The project, funded by a National Oceanic and Atmospheric Administration grant, will provide recommendations on how to improve current water demand forecasting and identify areas of essential future research.
The study will include an assessment of current computer models, workshops to identify knowledge gaps, development of research priorities, and recommendations for reducing risk through improved demand forecasting. Researchers will conduct model simulations at two drinking water utilities.
AWWA Executive Director David LaFrance said, “This project is historic in its focus. Most studies on climate change and drinking water have focused on the supply side, looking at water resources. The examination of water demand adds an important new perspective.”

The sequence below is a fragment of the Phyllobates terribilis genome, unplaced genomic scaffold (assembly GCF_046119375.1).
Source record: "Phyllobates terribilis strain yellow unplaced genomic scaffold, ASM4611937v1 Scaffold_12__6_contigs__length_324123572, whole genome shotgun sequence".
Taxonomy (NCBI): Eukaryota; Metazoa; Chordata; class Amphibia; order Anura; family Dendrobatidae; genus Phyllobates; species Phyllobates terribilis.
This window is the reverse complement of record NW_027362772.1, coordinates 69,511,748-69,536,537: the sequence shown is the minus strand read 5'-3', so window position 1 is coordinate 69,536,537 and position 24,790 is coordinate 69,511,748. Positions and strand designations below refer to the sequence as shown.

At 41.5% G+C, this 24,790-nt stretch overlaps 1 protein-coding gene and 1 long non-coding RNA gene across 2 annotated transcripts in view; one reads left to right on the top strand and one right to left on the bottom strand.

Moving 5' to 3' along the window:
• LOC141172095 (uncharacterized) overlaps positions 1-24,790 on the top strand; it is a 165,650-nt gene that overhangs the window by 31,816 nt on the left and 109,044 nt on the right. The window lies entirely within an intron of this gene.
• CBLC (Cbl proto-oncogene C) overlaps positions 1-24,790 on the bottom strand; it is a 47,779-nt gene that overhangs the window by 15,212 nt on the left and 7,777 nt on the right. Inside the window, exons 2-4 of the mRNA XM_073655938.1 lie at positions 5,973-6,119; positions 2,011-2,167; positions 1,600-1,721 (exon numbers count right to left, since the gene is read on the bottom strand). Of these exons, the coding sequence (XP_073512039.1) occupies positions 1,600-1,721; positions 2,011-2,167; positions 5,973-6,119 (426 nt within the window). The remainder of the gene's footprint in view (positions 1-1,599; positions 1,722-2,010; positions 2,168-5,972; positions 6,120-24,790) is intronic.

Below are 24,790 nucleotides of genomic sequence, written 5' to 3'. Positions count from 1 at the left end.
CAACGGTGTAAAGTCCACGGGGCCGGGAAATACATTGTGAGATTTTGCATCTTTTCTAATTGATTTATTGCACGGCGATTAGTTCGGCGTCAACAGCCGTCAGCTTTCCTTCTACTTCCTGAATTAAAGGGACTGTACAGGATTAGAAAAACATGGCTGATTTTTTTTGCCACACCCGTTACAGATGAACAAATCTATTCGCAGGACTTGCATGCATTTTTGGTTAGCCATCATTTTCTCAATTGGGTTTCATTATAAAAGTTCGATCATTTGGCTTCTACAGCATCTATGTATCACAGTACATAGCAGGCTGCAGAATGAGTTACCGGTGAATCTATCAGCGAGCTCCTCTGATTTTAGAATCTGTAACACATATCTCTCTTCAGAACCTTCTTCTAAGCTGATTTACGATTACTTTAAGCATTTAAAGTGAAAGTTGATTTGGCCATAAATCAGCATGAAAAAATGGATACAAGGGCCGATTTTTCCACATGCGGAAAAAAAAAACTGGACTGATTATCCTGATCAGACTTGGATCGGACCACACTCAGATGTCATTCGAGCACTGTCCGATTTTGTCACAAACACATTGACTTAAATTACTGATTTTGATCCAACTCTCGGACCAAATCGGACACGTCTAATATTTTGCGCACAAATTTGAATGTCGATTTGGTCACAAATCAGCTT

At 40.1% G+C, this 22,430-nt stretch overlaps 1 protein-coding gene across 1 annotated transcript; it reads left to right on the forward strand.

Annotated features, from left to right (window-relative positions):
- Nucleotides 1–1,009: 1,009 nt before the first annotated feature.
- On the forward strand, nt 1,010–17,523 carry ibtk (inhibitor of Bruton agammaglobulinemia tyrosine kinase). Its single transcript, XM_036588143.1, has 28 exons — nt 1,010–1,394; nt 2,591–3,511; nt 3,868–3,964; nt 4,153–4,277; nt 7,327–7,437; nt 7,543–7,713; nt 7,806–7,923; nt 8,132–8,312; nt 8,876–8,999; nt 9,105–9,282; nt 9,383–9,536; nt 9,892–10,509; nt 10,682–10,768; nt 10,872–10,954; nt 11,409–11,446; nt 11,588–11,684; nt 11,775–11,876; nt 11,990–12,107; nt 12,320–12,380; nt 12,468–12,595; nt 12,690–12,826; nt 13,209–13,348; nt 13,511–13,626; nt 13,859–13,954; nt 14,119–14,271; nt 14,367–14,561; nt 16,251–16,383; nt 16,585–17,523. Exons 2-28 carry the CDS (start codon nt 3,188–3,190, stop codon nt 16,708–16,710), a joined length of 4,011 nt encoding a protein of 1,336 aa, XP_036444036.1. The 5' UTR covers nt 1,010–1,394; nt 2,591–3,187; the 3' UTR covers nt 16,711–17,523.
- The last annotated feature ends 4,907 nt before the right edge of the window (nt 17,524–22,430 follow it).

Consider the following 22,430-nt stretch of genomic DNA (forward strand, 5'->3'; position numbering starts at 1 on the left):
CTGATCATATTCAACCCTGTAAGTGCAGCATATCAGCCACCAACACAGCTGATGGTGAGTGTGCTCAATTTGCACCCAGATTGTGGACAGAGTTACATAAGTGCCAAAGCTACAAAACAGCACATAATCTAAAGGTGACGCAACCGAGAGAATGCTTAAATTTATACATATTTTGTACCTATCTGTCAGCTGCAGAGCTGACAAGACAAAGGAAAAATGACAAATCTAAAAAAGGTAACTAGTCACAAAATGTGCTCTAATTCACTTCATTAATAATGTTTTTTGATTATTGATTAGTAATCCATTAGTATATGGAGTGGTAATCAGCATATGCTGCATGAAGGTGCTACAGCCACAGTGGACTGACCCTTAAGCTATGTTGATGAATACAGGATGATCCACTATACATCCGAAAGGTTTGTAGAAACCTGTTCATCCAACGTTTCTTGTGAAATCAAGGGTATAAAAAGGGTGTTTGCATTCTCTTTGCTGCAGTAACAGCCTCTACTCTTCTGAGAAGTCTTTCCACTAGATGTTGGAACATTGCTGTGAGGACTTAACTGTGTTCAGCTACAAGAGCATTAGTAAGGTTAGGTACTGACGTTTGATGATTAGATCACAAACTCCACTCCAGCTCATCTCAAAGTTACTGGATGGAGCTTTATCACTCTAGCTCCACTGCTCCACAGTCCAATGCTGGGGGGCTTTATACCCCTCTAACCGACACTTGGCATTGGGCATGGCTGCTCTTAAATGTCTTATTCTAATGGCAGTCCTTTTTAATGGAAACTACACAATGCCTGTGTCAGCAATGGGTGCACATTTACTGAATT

AWWA Director of Federal Relations Alan Roberson will serve as principal investigator for the project. Other members of the team will include faculty from George Washington University in Washington, D.C., and the University of Colorado at Boulder, along with staff from the environmental facilitator, Kearns & West.
In other Washington news:
- EPA has notified the Office of Management and Budget that it plans to regulate the chemical perchlorate under the Safe Drinking Water Act. EPA will have up to two years to propose a rule after the decision to regulate is published.
- A National Center for Atmospheric Research study has warned that global warming may cause the U.S. and other heavily populated countries to face the threat of severe and prolonged drought in coming decades.
- The National League of Cities said the economic recession is continuing to hurt municipalities. It said cities have reported their revenues will decline 3.2% and spending 2.3% next year. NLC said those cutbacks are the largest in the history of its annual surveys.
- The American Farm Bureau Federation is opposing a Senate bill, the Chesapeake Clean Water and Ecosystem Restoration Act. It warned, “The bill makes sweeping changes to the CWA and sets adverse water policy precedents that would impact watersheds throughout the nation.”